Usually, we talk about technology here in the Mobility Report newsletter, but this week marked a big leap in mobility that had nothing to do with tech: Women in Saudi Arabia finally got the right to drive.
At midnight June 24, women in Saudi Arabia took out their keys and celebrated their newly won rights. Some gathered to celebrate. Some flew balloons out their moonroofs as they coasted down the street. Some packed their cars with family and friends. More than 120,000 women applied for driver's licenses Sunday, according to CNN. These women are ready to move.
It's kind of jarring to write and talk about the future all of the time and then confront the present reality. While the media and industry focus on high-tech things such as self-driving cars, ride-hailing services and whether Uber will ever really have the flying taxis it has promised, there are people all over the world who don't have good ways to get around.
Bill Ford, Ford Motor Co.'s executive chairman, has said that he sees mobility issues not just as a transportation problem to solve, but a human rights issue. He has said the automaker will invest in technologies that will address looming societal crises. One of the initiatives Ford is undertaking involves helping elderly and disabled people make it to doctor's appointments.
For poor people in the United States, lack of access to reliable public transportation keeps them struggling. The New York Times wrote about a Harvard study that shows that the longer a county's commute time is, the less likely poor people will be able to move up the ladder.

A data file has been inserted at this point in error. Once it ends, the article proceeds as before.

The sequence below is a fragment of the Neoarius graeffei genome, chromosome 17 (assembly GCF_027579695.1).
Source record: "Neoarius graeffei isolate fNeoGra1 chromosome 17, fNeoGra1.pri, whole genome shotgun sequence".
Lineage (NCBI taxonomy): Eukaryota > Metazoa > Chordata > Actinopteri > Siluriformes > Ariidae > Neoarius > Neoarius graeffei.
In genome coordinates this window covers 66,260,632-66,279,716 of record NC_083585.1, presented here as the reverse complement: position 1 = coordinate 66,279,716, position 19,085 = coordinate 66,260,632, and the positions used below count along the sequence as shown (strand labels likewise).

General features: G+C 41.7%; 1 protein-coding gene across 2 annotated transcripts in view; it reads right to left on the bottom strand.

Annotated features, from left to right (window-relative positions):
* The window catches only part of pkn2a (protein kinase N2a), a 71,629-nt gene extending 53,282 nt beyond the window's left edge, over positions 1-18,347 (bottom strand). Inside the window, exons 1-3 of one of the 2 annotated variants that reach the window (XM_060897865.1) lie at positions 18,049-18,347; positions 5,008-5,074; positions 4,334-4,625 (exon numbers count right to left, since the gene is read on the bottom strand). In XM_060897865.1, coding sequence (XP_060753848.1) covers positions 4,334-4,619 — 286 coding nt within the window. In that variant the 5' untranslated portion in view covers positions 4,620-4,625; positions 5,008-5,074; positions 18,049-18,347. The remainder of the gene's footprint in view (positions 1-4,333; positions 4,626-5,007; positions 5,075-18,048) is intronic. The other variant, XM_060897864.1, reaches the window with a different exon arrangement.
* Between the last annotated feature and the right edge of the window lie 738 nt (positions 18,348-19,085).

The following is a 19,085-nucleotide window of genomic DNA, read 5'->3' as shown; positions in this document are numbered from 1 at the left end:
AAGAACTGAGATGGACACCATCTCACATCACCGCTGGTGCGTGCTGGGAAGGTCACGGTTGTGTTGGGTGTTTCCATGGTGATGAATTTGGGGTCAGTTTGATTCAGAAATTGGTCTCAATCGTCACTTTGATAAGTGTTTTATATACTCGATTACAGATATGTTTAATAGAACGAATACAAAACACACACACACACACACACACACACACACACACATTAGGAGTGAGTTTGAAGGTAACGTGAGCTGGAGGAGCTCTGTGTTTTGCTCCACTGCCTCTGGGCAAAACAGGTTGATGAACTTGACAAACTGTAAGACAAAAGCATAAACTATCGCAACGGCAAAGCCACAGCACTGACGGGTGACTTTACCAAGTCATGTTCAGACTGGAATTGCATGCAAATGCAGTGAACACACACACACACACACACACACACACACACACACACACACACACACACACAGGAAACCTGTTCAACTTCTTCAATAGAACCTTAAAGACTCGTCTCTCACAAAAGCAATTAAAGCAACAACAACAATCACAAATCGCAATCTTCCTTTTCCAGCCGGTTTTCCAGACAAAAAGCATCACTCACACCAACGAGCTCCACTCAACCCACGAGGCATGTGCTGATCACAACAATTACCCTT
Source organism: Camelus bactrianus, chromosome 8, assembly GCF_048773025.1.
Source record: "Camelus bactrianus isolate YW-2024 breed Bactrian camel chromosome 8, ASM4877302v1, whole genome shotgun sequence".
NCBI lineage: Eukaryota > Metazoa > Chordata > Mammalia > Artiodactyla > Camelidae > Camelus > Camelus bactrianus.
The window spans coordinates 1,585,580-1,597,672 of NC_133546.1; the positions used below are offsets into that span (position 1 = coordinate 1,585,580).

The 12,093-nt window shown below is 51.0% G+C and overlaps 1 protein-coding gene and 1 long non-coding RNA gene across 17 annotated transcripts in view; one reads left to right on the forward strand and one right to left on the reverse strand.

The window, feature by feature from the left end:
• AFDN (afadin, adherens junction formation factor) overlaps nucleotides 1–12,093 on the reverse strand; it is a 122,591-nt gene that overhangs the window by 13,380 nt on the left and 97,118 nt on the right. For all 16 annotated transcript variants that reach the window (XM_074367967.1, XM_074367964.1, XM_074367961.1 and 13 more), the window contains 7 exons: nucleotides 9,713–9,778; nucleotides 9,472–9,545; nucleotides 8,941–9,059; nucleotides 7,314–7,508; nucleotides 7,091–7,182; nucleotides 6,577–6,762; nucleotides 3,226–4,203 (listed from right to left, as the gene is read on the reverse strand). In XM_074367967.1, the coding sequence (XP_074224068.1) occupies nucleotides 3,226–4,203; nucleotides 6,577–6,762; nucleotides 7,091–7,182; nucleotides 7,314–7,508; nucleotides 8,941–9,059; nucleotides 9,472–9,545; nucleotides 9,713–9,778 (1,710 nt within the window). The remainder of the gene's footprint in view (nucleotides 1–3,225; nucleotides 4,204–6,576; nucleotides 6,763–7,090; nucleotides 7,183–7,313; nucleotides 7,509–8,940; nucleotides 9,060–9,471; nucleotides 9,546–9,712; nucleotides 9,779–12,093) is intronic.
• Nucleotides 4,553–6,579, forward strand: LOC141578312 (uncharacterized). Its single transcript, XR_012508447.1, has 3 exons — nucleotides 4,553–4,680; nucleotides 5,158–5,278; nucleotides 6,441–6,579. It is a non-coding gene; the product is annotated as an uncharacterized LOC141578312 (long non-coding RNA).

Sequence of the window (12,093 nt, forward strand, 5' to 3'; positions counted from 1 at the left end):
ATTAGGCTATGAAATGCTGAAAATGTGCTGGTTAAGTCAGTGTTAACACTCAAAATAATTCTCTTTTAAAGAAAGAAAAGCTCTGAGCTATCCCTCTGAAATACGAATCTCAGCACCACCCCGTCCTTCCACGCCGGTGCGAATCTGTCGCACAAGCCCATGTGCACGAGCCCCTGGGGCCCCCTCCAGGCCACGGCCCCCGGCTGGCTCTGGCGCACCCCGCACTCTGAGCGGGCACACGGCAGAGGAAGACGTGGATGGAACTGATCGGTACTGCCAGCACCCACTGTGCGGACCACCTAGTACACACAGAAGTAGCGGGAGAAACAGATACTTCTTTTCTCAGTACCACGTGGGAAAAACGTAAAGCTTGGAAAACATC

Lots of new transportation options miss wide swaths of the population. For one, how can you use Uber if you don't have a credit card? Or a cellphone? How can you use carpooling apps if you don't have access to apps in the first place?
It's easy to focus on the whiz-bang features of new technology. To fret about whether Elon Musk will hit his production goals. To debate whether autonomous cars will be here in 2021, 2031 or 2041. But there are also many societal problems these technological solutions can help fix, and it would be a huge missed opportunity to forget that.
And there are also many nontechnological solutions to problems, like the women in Saudi Arabia showed us this week.
— Sharon Silke Carty